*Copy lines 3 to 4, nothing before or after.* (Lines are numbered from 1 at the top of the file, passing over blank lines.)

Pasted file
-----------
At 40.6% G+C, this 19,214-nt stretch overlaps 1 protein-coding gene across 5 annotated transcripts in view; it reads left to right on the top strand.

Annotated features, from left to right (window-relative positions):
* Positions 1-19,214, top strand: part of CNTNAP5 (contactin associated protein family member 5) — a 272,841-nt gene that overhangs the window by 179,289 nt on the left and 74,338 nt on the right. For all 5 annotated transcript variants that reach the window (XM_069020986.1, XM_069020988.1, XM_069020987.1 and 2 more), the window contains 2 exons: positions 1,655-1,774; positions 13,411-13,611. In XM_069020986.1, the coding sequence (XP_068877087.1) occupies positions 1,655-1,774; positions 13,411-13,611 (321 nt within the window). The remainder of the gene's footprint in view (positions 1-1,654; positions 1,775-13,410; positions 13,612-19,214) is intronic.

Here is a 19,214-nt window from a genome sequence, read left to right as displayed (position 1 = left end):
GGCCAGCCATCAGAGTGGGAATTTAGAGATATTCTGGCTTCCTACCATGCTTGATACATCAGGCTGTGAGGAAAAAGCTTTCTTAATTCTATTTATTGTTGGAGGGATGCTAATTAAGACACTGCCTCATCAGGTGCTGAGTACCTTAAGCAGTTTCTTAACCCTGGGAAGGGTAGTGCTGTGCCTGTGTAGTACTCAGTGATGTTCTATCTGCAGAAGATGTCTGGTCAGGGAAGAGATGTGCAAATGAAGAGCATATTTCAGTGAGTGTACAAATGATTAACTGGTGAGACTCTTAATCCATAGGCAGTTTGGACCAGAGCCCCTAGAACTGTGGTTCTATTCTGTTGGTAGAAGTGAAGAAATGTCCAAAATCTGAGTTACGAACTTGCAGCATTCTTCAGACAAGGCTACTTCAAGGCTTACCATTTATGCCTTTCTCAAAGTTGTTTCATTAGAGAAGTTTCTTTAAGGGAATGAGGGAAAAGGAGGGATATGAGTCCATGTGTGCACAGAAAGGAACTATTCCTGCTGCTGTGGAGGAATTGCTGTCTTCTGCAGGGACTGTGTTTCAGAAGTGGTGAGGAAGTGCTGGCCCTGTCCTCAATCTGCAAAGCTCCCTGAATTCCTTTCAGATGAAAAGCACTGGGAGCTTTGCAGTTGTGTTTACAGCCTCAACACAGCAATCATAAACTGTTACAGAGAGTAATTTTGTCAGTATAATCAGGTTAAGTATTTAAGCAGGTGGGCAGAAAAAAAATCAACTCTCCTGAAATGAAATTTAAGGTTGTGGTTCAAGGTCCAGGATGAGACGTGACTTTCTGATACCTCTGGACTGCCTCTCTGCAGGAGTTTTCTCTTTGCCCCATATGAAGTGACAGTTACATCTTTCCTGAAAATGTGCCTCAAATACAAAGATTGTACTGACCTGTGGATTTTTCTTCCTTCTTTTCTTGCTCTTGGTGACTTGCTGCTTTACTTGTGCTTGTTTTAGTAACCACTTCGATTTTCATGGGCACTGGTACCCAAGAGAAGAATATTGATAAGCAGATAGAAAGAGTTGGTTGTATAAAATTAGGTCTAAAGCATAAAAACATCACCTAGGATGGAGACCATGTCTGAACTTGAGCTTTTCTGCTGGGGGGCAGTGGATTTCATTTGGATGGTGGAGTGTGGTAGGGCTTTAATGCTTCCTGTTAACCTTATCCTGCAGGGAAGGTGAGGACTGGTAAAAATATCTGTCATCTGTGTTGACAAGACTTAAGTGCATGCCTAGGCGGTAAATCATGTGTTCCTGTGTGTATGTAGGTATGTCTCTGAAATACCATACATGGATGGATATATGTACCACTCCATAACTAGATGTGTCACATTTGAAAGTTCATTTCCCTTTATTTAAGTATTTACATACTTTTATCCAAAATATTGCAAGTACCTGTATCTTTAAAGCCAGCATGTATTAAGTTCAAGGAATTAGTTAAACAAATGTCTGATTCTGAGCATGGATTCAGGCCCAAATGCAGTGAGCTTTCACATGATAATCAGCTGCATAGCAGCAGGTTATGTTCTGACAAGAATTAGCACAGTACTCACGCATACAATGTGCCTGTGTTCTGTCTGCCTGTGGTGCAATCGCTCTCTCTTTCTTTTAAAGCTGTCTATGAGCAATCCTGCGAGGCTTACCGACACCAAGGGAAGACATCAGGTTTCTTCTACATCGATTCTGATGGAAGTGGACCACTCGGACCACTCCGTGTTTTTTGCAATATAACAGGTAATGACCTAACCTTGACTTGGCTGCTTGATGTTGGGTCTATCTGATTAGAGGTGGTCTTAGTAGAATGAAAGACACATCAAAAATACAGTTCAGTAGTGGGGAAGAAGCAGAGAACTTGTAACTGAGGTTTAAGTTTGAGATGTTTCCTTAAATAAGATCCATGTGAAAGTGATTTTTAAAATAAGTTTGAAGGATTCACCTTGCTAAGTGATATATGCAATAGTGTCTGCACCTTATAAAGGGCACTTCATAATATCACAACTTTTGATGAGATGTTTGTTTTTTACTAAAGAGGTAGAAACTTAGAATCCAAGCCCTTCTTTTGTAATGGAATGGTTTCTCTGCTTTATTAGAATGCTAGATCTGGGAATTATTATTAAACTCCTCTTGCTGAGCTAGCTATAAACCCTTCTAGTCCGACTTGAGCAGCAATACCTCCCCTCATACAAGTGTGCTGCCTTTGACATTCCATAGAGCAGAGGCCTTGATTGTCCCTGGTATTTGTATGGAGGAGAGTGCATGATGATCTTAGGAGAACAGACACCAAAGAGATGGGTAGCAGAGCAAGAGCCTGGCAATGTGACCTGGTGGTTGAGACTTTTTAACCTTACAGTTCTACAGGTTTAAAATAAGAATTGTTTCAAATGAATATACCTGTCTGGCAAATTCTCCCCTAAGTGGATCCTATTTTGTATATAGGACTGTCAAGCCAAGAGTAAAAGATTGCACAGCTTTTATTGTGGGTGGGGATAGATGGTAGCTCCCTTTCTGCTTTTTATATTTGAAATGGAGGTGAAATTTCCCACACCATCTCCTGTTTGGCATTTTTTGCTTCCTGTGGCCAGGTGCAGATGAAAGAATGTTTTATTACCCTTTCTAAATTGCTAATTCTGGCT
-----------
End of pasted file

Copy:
* Positions 1-19,214, top strand: part of CNTNAP5 (contactin associated protein family member 5) — a 272,841-nt gene that overhangs the window by 179,289 nt on the left and 74,338 nt on the right. For all 5 annotated transcript variants that reach the window (XM_069020986.1, XM_069020988.1, XM_069020987.1 and 2 more), the window contains 2 exons: positions 1,655-1,774; positions 13,411-13,611. In XM_069020986.1, the coding sequence (XP_068877087.1) occupies positions 1,655-1,774; positions 13,411-13,611 (321 nt within the window). The remainder of the gene's footprint in view (positions 1-1,654; positions 1,775-13,410; positions 13,612-19,214) is intronic.

Here is a 19,214-nt window from a genome sequence, read left to right as displayed (position 1 = left end):